>> 3.1.1.1 Integer types
    >> 3.1.1.1.1 Specific integer types
    >> 3.1.1.1.1.1 boolean type
    >> 3.1.1.1.1.2 char (signed/unsigned)

    >
    > Also "plain old char," a third type distinct from the other
    > two (even though it behaves identically to one of them).
    >
    >> 3.1.1.1.1.3 short (signed unsigned)
    >> 3.1.1.1.1.4 int (signed/unsigned)
    >> 3.1.1.1.1.5 long (signed/unsigned)
    >> 3.1.1.1.1.6 long long (signed/unsigned)

    >
    > How about wchar_t, size_t, ptrdiff_t, sig_atomic_t, wint_t,
    > and the <stdint.h> types?
    >
    >> 3.1.1.1.2 Bitfields (signed/unsigned)
    >> 3.1.1.1.3 Enumeration types
    >> 3.1.1.2 Floating types
    >> 3.1.1.2.1 Real types
    >> 3.1.1.2.1.1 float
    >> 3.1.1.2.1.2 double
    >> 3.1.1.2.1.3 long double

    >
    > float_t and double_t?
    >
    >> 3.1.1.2.4 Complex types
    >> 3.1.1.2.4.1 float Complex
    >> 3.1.1.2.4.2 double Complex
    >> 3.1.1.2.4.2 long double Complex

    >
    > time_t, clock_t, wctrans_t, and wctype_t are difficult to
    > categorize.


    What the standard says about each of these types is summarized
    in our manual.

    P.J. Plauger
    Dinkumware, Ltd.
    http://www.dinkumware.com
    P.J. Plauger, Dec 11, 2006
    #7
  8. jacob navia

    jacob navia Guest

    P.J. Plauger a écrit :
    > "Eric Sosman" <> wrote in message
    > news:...
    >
    >
    >>jacob navia wrote:
    >>
    >>>As Richard Bos rightly pointed out, I had left in my classification
    >>>of types the C99 types Complex and boolean. Here is a new
    >>>classification. Those are not mentioned in the classification
    >>>of Plauger and Brody, probably because their work predates
    >>>C99. Since there are no examples of this in the literature
    >>>(known to me) please take a look.

    >
    >
    > For an update of the Plauger & Brodie documentation, see the C
    > portion of our on-line manual:
    >
    > http://www.dinkumware.com/manuals/
    >
    >
    >>>3.1.1 Arithmetic types
    >>> 3.1.1.1 Integer types
    >>> 3.1.1.1.1 Specific integer types
    >>> 3.1.1.1.1.1 boolean type
    >>> 3.1.1.1.1.2 char (signed/unsigned)

    >>
    >> Also "plain old char," a third type distinct from the other
    >>two (even though it behaves identically to one of them).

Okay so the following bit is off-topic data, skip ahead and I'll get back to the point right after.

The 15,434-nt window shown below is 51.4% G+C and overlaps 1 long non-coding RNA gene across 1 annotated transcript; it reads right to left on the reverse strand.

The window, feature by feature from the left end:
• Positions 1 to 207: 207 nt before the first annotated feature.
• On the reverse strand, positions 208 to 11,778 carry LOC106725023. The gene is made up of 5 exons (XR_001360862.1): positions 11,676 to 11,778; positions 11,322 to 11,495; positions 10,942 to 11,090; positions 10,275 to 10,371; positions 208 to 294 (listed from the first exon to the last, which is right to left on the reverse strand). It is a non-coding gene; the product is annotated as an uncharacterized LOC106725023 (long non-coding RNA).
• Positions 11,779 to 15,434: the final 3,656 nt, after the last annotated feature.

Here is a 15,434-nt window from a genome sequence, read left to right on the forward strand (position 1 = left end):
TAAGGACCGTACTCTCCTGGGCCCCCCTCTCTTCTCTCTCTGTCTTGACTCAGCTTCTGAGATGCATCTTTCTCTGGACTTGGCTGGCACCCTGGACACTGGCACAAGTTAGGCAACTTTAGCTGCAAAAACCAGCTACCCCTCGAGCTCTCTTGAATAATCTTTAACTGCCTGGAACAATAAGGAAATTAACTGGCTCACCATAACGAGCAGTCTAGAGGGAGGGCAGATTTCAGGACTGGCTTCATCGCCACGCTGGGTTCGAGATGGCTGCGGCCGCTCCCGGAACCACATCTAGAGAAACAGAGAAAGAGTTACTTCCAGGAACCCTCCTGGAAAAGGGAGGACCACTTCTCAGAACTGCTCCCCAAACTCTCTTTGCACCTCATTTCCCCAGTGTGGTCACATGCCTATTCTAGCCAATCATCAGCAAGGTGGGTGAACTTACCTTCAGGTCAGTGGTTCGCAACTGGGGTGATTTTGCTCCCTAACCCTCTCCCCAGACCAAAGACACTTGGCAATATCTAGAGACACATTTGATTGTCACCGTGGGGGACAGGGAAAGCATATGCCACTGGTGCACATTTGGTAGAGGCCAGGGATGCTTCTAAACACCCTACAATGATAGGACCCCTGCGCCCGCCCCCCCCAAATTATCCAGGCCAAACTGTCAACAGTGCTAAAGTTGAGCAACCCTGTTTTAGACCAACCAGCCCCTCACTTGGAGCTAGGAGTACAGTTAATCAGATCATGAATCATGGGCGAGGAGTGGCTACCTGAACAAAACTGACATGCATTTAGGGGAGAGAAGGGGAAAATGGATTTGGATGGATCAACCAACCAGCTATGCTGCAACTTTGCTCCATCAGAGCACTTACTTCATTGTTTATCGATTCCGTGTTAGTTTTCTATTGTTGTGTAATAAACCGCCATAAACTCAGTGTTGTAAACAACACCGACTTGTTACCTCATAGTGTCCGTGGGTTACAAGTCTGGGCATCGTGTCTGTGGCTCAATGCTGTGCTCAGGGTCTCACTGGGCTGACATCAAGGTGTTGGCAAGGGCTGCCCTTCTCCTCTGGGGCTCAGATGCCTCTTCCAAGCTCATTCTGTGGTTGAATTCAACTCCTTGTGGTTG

>>
    >>
    >>> 3.1.1.1.1.3 short (signed unsigned)
    >>> 3.1.1.1.1.4 int (signed/unsigned)
    >>> 3.1.1.1.1.5 long (signed/unsigned)
    >>> 3.1.1.1.1.6 long long (signed/unsigned)

    >>
    >> How about wchar_t, size_t, ptrdiff_t, sig_atomic_t, wint_t,
    >>and the <stdint.h> types?
    >>
    >>
    >>> 3.1.1.1.2 Bitfields (signed/unsigned)
    >>> 3.1.1.1.3 Enumeration types
    >>> 3.1.1.2 Floating types
    >>> 3.1.1.2.1 Real types
    >>> 3.1.1.2.1.1 float
    >>> 3.1.1.2.1.2 double
    >>> 3.1.1.2.1.3 long double

    >>
    >> float_t and double_t?
    >>
    >>
    >>> 3.1.1.2.4 Complex types
    >>> 3.1.1.2.4.1 float Complex
    >>> 3.1.1.2.4.2 double Complex
    >>> 3.1.1.2.4.2 long double Complex

    >>
    >> time_t, clock_t, wctrans_t, and wctype_t are difficult to
    >>categorize.

    >
    >
    > What the standard says about each of these types is summarized
    > in our manual.
    >
    > P.J. Plauger
    > Dinkumware, Ltd.
    > http://www.dinkumware.com
    >
    >


    Thanks for your answer Mr Plauger but I could not find that type
    classification there. Maybe you would give a more specific link?
    I browsed a lot of C stuff (and C++ stuff) but could not find it.

    Thanks
    jacob navia, Dec 11, 2006
    #8
  9. jacob navia <> writes:
    > Eric Sosman a écrit :
    >> Also "plain old char," a third type distinct from the other
    >> two (even though it behaves identically to one of them).
    >> How about wchar_t, size_t, ptrdiff_t, sig_atomic_t, wint_t,
    >> and the <stdint.h> types?
    >> time_t, clock_t, wctrans_t, and wctype_t are difficult to
    >> categorize.

    >